Non-neuronal expression of SARS-CoV-2 entry genes in the olfactory system suggests mechanisms underlying COVID-19-associated anosmia

David H. Brann, Tatsuya Tsukahara, Caleb Weinreb, Marcela Lipovsek, Koen Van den Berge, Boying Gong, Rebecca Chance, Iain C. Macaulay, Hsin-Jung Chou, Russell B. Fletcher, Diya Das, Kelly Street, Hector Roux de Bezieux, Yoon Gi Choi, Davide Risso, Sandrine Dudoit, Elizabeth Purdom, Jonathan Mill, Ralph Abi Hachem, Hiroaki Matsunami, Darren W. Logan, Bradley J. Goldstein, Matthew S. Grubb, John Ngai, Sandeep Robert Datta

Science Advances
July 31, 2020

Abstract: Altered olfactory function is a common symptom of COVID-19, but its etiology is unknown. A key question is whether SARS-CoV-2 (CoV-2) – the causal agent in COVID-19 – affects olfaction directly, by infecting olfactory sensory neurons or their targets in the olfactory bulb, or indirectly, through perturbation of supporting cells. Here we identify cell types in the olfactory epithelium and olfactory bulb that express SARS-CoV-2 cell entry molecules. Bulk sequencing demonstrated that mouse, non-human primate and human olfactory mucosa expresses two key genes involved in CoV-2 entry, ACE2 and TMPRSS2. However, single cell sequencing revealed that ACE2 is expressed in support cells, stem cells, and perivascular cells, rather than in neurons. Immunostaining confirmed these results and revealed pervasive expression of ACE2 protein in dorsally-located olfactory epithelial sustentacular cells and olfactory bulb pericytes in the mouse. These findings suggest that CoV-2 infection of non-neuronal cell types leads to anosmia and related disturbances in odor perception in COVID-19 patients.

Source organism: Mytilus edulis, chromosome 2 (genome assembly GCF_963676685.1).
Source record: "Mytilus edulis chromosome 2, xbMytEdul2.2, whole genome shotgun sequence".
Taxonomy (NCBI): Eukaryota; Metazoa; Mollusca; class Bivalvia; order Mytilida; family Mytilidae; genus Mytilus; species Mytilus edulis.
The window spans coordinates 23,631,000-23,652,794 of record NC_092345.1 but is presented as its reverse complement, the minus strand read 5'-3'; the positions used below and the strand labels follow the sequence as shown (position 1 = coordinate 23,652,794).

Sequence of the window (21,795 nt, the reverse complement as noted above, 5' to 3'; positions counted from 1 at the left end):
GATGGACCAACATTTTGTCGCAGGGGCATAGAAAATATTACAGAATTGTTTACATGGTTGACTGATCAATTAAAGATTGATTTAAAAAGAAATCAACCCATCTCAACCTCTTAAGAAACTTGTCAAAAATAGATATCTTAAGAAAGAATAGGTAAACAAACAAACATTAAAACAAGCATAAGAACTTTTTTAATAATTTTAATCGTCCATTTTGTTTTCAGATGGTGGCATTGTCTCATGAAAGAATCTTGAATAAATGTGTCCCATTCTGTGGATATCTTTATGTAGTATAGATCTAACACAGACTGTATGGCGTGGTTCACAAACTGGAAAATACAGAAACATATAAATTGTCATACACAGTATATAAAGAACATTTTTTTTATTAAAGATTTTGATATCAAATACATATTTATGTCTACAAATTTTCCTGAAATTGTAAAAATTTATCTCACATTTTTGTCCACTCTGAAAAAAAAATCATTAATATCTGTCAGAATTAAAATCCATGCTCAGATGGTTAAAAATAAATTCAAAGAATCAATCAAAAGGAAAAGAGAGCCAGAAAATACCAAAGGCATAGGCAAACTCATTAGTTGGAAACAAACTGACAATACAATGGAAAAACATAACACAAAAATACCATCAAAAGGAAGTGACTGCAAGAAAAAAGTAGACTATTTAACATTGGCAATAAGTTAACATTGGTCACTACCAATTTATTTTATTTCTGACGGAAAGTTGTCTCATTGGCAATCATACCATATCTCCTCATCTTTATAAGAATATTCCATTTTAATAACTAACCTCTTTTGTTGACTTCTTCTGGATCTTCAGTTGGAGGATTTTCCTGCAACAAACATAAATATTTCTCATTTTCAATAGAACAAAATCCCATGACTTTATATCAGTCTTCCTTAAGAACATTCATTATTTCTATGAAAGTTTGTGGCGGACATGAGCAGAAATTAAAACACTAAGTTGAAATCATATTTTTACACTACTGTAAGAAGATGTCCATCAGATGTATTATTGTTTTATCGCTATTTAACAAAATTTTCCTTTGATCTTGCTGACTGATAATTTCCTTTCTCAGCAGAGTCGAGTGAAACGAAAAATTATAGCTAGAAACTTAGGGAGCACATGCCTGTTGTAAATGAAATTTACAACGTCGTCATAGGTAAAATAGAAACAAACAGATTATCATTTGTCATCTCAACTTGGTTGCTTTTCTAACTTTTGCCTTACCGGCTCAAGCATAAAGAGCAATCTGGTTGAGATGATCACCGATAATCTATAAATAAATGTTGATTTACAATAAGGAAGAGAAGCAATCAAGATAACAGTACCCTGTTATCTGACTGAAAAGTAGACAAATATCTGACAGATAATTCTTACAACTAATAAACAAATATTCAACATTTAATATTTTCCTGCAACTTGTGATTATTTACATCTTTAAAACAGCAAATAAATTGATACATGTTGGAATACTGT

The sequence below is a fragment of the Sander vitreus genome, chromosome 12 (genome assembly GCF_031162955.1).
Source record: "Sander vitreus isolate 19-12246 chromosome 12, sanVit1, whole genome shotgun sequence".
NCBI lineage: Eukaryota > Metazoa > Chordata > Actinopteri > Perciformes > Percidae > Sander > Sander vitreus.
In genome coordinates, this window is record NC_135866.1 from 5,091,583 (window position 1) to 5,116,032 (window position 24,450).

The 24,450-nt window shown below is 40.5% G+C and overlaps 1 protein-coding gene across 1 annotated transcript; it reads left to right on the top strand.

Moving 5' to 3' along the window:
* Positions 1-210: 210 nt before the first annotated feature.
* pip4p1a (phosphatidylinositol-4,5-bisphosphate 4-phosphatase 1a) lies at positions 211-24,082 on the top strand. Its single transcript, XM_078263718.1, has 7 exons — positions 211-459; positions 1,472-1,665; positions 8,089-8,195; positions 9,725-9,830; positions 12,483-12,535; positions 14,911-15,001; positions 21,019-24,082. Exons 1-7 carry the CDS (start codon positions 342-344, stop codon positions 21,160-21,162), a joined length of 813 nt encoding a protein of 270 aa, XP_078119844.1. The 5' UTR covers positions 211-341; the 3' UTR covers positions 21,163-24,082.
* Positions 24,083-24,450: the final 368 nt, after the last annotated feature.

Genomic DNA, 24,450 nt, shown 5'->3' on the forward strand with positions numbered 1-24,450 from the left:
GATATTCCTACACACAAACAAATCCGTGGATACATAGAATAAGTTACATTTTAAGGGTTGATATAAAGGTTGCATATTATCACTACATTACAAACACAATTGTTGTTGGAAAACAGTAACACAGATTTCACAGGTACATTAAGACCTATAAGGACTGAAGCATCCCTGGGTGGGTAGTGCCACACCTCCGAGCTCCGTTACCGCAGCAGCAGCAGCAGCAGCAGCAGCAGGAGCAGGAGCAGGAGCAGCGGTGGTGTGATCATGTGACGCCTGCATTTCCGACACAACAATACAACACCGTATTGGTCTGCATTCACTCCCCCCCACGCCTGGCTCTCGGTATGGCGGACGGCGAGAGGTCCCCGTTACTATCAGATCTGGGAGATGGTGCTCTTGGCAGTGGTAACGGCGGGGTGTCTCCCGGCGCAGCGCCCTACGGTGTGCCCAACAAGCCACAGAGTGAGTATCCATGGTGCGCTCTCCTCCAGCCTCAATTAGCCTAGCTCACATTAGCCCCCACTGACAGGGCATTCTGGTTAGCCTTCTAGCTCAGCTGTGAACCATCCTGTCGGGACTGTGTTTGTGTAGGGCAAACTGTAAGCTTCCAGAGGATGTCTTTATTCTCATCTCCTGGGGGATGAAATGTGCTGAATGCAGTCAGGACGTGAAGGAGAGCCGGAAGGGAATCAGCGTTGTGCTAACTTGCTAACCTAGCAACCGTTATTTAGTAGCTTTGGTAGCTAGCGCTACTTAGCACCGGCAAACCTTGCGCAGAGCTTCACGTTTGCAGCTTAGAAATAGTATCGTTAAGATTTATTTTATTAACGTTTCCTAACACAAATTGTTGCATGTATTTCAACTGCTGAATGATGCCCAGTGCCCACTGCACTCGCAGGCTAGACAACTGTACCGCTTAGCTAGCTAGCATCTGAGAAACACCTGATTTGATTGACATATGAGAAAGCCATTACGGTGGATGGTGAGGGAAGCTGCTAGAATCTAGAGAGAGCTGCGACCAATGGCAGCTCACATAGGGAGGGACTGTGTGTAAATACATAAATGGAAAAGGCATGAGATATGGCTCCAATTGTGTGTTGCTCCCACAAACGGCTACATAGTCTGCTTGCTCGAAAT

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Diya Das

Molecular & Cell Biology
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Sandrine Dudoit

Statistics, Epidemiology and Biostatistics, School of Public Health, UC Berkeley
BIDS Faculty Council